Michigan House Republicans
Rep. Roth: “It’s lost,” is not an acceptable answer for 62,000 bottles of alcohol
RELEASE|March 21, 2024
Contact: John Roth

State Rep. John Roth is raising the alarm on the Michigan Liquor Control Commission (MLCC) after the Office of the Auditor General (OAG) uncovered widespread mismanagement within the commission. The MLCC is made up of five unelected governor appointees.

The OAG investigation revealed that more than 62,000 state-owned bottles of liquor were missing and uncovered extensive accounting failures. The value of the missing bottles totaled nearly $1 million, over 20 percent of its total inventory. The MLCC could not provide any information about the missing supply and was forced to process a refund to all vendors for the missing bottles.

“I wonder if the auditors felt like parents from an 80s movie coming home from a weekend away to find their decorations missing and water in the vodka bottles?” asked Roth, R-Interlochen. “I really hope the MLCC enjoyed themselves, because 62,000 bottles of anything probably ended up in one heck of a party. But now is the point in the movie where the kids learn their actions have consequences. The MLCC failed. Now, the Legislature must step in and clean up the mess.”

The MLCC manages spirit products by facilitating sales through authorized distribution agents (ADAs) using 11 state-owned warehouses. The OAG revealed that the MLCC failed to keep adequate sale and purchase records. From February 2021 to August 2022, $1.1 billion in spirit orders were not filed in the state’s online ordering system. The MLCC also gave liquor licenses to three organizations prohibited from selling alcohol. Sales from these three businesses totaled $272,139 from Jan. 1, 2018, to Aug. 5, 2022.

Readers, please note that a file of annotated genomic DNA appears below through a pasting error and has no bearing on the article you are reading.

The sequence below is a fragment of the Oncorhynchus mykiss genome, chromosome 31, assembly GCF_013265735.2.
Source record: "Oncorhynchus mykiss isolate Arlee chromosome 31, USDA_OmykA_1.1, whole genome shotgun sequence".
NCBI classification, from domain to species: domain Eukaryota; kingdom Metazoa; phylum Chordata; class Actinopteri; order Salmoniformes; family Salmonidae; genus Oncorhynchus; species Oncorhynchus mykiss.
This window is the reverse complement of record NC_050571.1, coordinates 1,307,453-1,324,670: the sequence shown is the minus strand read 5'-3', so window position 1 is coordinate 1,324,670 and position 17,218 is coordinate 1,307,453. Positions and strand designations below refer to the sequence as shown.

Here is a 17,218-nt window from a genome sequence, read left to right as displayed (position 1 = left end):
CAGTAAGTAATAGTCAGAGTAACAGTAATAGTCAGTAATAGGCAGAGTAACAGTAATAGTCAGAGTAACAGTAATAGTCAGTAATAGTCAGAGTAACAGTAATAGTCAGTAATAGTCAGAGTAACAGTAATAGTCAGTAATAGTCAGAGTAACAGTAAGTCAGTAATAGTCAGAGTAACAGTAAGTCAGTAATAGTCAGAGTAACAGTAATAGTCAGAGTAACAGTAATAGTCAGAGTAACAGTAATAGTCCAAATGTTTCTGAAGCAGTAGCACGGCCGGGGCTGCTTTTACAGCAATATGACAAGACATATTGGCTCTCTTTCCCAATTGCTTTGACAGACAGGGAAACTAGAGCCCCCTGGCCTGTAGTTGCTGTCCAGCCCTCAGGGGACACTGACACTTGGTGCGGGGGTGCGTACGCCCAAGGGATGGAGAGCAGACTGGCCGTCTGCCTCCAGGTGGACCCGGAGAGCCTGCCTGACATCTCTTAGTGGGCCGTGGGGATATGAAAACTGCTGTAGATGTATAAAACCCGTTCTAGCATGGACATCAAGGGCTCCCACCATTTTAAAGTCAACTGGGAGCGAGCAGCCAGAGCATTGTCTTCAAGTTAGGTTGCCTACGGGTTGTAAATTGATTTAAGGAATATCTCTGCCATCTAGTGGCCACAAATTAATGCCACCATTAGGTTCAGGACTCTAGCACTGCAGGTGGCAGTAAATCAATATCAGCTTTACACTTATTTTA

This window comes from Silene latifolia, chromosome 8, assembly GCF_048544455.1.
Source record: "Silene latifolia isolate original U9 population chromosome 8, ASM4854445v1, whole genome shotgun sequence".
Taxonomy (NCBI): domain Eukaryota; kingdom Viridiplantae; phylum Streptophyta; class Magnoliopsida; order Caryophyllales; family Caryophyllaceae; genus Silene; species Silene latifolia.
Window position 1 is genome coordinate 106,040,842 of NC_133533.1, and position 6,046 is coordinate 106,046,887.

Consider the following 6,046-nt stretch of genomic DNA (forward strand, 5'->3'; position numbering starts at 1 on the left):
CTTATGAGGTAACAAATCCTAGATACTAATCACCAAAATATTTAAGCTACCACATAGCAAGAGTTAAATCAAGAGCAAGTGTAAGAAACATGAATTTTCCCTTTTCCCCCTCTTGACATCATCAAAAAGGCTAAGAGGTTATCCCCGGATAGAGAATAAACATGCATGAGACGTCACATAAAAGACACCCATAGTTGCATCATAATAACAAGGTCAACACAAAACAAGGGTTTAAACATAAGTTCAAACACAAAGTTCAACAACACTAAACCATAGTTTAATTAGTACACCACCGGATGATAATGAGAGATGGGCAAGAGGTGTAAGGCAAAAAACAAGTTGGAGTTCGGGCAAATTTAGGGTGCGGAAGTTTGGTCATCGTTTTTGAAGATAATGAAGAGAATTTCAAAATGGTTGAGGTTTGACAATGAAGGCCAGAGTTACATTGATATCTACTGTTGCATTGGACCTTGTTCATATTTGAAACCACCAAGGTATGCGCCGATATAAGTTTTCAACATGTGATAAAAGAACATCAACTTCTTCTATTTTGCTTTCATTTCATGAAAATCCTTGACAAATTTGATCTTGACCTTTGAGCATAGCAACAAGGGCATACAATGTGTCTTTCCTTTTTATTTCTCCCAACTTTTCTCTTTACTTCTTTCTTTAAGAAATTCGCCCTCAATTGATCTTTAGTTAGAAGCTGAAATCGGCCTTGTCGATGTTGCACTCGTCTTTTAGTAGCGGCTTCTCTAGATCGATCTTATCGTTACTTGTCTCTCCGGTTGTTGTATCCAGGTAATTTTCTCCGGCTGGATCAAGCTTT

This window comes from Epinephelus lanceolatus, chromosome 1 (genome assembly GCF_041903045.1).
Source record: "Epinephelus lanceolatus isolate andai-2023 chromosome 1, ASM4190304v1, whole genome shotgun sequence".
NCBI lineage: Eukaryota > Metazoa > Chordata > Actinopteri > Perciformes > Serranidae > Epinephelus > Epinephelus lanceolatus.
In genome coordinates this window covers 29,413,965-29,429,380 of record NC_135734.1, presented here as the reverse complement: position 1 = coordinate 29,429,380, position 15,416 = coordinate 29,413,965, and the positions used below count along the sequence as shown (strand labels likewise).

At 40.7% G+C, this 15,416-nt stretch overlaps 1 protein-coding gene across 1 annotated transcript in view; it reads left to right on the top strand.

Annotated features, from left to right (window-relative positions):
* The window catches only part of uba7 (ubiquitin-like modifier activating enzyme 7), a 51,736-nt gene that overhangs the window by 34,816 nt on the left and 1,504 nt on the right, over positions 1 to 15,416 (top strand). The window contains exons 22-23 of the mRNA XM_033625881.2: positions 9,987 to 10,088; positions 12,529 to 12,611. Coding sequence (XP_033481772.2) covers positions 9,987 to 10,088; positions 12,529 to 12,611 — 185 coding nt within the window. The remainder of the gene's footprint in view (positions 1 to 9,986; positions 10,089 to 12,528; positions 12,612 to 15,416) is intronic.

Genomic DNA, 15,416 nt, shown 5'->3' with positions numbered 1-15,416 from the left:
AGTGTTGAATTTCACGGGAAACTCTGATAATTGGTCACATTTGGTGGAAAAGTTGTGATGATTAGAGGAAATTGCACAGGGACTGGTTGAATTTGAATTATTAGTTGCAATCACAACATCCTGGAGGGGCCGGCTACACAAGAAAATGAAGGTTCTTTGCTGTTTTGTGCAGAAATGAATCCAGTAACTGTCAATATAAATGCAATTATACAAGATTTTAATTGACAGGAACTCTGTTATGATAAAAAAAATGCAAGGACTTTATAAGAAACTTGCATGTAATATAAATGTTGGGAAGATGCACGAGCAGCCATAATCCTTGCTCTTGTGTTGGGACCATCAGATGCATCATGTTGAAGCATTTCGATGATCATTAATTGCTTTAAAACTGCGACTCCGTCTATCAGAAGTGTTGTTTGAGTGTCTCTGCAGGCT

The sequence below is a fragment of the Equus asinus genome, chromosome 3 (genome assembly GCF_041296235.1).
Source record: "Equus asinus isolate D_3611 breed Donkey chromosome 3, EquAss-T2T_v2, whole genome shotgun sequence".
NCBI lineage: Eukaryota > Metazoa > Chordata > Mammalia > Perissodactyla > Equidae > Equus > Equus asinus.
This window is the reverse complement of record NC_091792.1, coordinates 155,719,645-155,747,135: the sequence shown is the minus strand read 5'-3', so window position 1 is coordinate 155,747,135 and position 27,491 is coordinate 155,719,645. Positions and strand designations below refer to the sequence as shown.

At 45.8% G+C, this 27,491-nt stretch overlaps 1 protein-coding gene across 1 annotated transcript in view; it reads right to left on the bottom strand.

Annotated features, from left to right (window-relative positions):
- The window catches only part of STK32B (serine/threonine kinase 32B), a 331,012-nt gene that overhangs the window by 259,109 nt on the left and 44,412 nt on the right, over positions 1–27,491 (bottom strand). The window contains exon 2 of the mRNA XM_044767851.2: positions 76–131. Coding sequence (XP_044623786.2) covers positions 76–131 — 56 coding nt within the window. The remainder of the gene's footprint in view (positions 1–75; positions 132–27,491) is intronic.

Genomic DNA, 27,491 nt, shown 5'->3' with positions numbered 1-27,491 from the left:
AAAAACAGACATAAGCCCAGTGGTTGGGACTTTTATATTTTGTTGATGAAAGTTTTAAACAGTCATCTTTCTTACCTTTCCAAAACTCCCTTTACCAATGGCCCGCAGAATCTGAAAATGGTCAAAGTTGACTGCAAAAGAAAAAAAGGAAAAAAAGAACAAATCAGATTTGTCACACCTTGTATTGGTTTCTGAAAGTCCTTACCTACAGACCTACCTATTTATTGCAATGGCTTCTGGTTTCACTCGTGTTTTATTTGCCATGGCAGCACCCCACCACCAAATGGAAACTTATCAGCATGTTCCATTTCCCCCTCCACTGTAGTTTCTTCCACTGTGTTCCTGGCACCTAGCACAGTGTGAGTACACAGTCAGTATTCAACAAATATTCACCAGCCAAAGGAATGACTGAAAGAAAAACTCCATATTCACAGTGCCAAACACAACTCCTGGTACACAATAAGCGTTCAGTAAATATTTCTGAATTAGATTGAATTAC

“These don’t seem like one-off mistakes. What the OAG found are long-standing failures at every level within the MLCC,” Roth said. “Systemic problems like this require immediate attention. The Legislature needs to look at how we can put better guardrails on the MLCC to ensure history cannot repeat itself. The governor needs to look introspectively at the people she’s appointing to lead state agencies. She installed the MLCC leadership. She owns these failures just as much as they do.”

In her recent budget proposal, Gov. Gretchen Whitmer proposed the state drastically reduce funding for the OAG, which has exposed extensive incompetence, inefficiency, and fraud in its reviews of several state agencies and programs.

The governor’s proposed $8.3 million net budget cut to the people’s watchdog is coming under further scrutiny after Auditor General Doug Ringler sent a letter to House and Senate leaders. Ringler explained how the 28% funding reduction would kneecap the OAG’s ability to fulfill audit requirements and could even put federal funding at risk.


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